While most subreddits which has become dark to object to the website API changes are back online and active, some moderators have not finished protesting the changes on the platform. As The edge reports, several popular subreddits that historically banned pornography have begun allowing users to post NSFW or Not Safe For Work content. These communities include r/interestingasfuck, r/TIHI (Thanks, I hate this), r/mildlyinteresting, and r/videos.
In the case of r/TIHI, for example, a sticky post says the subreddit is removing a rule that prohibits extreme NSFW content and will now welcome them, as long as they are legal under US law. A Similar position on r/interestingasfuck lists a set of new, smaller, less restrictive rules, including labeling whether a post is NSFW or not and banning sexual content with minors. By allowing their subreddits to be filled with posts deemed unsafe for work, moderators have ensured that Reddit cannot monetize them. NSFW subreddits were not eligible for ad targeting in yearsnor does the website allow advertisements for adult products.
Reddit’s response to the situation was swift – admins reportedly removed entire moderation teams for communities that tagged themselves NSFW. If you take a look at the r/interestingasfuck and r/TIHI subreddits, you’ll see that their moderator boxes are blank except for a note that says “This subreddit is not moderated. Visit r/redditrequest to request it.” Reddit spokesperson Tim Rathschmidt said The edge“Moderators who falsely mark a community as NSFW are a violation of both our Content Policy and the Moderator Code of Conduct.”
The other subreddits mentioned now have a full moderation team and no longer have explicit posts. It is unknown if the mods themselves decided to return to regular programming or if they were forced to do so. Several r/mildlyinteresting moderators told the publication that while it’s true that they were kicked out of their subreddits by a Reddit admin, they were reinstated by another admin. Said administrator also rescinded the seven-day suspension they had obtained.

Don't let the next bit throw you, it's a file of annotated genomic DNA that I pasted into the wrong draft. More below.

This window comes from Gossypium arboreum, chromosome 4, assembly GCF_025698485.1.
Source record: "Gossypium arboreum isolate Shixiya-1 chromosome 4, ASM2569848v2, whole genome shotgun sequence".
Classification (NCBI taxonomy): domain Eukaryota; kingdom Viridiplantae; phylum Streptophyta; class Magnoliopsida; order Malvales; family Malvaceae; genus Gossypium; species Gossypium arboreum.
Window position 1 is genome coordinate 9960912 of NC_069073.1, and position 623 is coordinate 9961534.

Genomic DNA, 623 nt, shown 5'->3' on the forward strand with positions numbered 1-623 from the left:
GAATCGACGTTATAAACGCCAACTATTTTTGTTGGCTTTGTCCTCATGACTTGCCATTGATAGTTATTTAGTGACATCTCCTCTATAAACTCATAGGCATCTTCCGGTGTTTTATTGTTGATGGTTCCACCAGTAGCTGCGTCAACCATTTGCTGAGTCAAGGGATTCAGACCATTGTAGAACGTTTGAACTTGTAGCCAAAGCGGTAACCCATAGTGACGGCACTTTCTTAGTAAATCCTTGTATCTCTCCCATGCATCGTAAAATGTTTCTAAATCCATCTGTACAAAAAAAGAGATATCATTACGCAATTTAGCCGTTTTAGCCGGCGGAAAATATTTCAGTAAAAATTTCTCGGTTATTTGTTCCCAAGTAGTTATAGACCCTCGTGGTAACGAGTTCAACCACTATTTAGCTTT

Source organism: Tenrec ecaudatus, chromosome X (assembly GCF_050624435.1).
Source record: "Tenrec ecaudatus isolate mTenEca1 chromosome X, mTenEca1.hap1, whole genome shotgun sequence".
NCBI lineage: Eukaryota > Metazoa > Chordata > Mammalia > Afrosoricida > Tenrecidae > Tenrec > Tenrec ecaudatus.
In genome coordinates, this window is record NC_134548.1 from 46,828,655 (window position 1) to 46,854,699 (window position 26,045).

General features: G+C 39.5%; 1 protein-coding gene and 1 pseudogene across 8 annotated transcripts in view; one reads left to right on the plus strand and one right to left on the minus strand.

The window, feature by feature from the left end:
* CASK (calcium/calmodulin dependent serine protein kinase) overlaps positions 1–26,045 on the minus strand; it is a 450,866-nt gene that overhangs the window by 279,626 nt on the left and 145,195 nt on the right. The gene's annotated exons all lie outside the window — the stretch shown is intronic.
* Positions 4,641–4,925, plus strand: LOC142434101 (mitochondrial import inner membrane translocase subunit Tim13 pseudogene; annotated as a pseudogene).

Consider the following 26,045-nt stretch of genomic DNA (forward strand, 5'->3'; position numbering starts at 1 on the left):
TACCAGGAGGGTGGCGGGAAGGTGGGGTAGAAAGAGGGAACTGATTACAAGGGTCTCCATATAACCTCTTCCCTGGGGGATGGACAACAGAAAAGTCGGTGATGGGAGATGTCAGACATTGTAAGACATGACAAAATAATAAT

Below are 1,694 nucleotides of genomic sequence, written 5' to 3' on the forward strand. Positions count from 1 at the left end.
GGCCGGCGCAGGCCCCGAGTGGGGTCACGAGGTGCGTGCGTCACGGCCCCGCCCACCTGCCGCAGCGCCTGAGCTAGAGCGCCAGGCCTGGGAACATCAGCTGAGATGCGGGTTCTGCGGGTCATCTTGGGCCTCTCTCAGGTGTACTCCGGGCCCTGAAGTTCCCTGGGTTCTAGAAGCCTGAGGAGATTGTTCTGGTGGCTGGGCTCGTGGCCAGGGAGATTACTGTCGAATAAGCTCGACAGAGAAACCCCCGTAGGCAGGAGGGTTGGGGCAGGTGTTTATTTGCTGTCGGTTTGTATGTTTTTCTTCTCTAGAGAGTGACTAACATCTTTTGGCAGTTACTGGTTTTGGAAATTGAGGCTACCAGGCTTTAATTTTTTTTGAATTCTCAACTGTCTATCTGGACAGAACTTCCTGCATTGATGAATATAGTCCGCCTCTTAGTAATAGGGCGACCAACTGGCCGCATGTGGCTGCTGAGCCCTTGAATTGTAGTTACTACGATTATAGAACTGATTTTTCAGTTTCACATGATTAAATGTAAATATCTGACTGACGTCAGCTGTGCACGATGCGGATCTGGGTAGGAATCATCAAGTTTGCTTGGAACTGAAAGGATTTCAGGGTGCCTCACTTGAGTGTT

All of these events stemmed from Reddit’s decision to start charging for access to its API. Reddit originally targeted companies scraping the website of content used to train the big language models for generative AI, but its decision also affects thousands of third-party customers and apps tied to the platform, including those with moderation tools. Thousands of communities protested against this decision by set their subreddits private and making them inaccessible.
Reddit CEO Steve Huffman, however, was insensitive by the demonstration and told the NPR“It’s a small group that’s very upset, and there’s no getting around it. We made a trade decision that upset them.” He also said BNC News that it plans to make it easier for ordinary users to vote for moderators based on their decisions. A company representative echoes this sentiment in a message on the website and added: “If a team of moderators unanimously decides to stop moderation, we will invite new active moderators to keep these spaces open and accessible to users”